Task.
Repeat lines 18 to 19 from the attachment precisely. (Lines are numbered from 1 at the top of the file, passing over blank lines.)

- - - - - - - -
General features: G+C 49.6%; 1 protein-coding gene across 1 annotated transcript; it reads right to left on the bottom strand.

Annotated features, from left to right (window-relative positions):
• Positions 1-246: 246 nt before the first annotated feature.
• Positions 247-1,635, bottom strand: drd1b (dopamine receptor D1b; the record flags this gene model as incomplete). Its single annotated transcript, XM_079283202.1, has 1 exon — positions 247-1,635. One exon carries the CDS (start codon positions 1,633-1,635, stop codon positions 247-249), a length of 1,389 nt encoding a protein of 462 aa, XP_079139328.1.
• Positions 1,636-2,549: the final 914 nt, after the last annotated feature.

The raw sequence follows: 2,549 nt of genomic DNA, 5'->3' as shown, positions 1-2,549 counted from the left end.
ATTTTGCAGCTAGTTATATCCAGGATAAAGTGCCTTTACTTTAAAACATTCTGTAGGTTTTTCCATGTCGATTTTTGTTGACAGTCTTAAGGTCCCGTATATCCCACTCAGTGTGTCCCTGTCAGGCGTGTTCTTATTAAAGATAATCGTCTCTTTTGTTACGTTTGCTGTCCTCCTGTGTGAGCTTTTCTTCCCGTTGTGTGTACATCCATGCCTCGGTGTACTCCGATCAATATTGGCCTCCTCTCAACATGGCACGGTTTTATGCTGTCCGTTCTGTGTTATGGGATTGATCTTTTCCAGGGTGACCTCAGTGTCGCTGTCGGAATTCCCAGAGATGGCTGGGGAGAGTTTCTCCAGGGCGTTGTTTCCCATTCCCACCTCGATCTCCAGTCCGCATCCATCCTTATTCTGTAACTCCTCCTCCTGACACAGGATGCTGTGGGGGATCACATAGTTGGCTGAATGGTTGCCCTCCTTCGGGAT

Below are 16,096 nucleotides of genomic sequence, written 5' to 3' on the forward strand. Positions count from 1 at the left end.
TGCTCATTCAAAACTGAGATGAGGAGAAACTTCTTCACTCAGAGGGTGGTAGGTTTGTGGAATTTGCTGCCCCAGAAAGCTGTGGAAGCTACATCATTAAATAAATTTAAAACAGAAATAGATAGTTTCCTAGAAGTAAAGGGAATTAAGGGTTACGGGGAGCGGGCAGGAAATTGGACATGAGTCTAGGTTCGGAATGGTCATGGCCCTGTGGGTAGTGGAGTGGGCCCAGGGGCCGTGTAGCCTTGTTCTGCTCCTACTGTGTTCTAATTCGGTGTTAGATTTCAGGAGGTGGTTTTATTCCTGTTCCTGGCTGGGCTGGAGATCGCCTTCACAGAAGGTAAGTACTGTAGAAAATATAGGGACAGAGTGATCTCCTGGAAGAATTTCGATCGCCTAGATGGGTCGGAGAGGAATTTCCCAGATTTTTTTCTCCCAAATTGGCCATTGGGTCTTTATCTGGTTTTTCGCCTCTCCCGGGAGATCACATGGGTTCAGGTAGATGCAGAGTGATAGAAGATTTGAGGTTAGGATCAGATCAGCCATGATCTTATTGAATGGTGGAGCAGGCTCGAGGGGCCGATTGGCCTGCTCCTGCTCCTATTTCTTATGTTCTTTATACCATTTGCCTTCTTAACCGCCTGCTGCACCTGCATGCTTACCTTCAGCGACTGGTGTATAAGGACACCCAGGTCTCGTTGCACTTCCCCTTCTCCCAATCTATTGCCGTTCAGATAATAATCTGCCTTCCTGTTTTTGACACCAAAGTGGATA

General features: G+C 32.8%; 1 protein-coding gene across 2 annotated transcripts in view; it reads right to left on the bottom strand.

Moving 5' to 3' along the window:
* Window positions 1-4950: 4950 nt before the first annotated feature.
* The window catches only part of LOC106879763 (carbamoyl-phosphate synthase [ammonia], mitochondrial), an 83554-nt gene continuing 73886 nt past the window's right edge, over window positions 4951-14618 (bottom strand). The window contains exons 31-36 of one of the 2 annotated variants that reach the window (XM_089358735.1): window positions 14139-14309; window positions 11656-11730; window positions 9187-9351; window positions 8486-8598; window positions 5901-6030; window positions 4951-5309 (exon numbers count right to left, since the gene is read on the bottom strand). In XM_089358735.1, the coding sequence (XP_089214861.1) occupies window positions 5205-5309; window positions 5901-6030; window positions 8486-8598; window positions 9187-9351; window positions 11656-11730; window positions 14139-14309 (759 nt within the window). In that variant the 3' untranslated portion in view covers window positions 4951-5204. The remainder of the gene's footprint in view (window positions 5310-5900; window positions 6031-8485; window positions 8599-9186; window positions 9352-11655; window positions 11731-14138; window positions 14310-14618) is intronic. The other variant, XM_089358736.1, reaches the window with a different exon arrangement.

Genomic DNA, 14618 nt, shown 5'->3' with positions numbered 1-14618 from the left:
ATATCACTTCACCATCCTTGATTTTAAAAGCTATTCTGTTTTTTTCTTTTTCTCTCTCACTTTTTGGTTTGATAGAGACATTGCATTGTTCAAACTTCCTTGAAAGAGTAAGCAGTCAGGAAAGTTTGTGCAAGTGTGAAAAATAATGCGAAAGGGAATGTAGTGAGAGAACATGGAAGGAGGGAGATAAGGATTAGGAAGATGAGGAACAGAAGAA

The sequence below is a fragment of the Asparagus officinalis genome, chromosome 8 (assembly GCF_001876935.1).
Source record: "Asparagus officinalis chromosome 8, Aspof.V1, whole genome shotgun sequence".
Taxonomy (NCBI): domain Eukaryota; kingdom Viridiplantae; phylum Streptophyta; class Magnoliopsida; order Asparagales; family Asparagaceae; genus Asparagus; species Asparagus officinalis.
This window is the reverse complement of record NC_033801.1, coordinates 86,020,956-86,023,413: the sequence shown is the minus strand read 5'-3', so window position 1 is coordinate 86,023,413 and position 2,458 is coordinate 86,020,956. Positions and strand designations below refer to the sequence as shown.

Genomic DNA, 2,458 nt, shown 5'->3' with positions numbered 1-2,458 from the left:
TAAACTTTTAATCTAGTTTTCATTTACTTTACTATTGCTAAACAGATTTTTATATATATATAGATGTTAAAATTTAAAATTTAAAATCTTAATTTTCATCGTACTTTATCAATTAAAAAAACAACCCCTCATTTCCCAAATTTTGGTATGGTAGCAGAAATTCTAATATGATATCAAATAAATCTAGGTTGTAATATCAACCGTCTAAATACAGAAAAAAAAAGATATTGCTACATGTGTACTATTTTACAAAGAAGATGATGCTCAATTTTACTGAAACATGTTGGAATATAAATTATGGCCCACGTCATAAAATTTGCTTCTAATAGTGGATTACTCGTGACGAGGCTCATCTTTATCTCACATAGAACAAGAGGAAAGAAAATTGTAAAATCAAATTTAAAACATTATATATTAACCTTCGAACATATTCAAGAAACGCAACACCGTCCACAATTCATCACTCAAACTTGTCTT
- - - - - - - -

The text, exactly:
Taxonomy (NCBI): domain Eukaryota; kingdom Viridiplantae; phylum Streptophyta; class Magnoliopsida; order Asparagales; family Asparagaceae; genus Asparagus; species Asparagus officinalis.
This window is the reverse complement of record NC_033801.1, coordinates 86,020,956-86,023,413: the sequence shown is the minus strand read 5'-3', so window position 1 is coordinate 86,023,413 and position 2,458 is coordinate 86,020,956. Positions and strand designations below refer to the sequence as shown.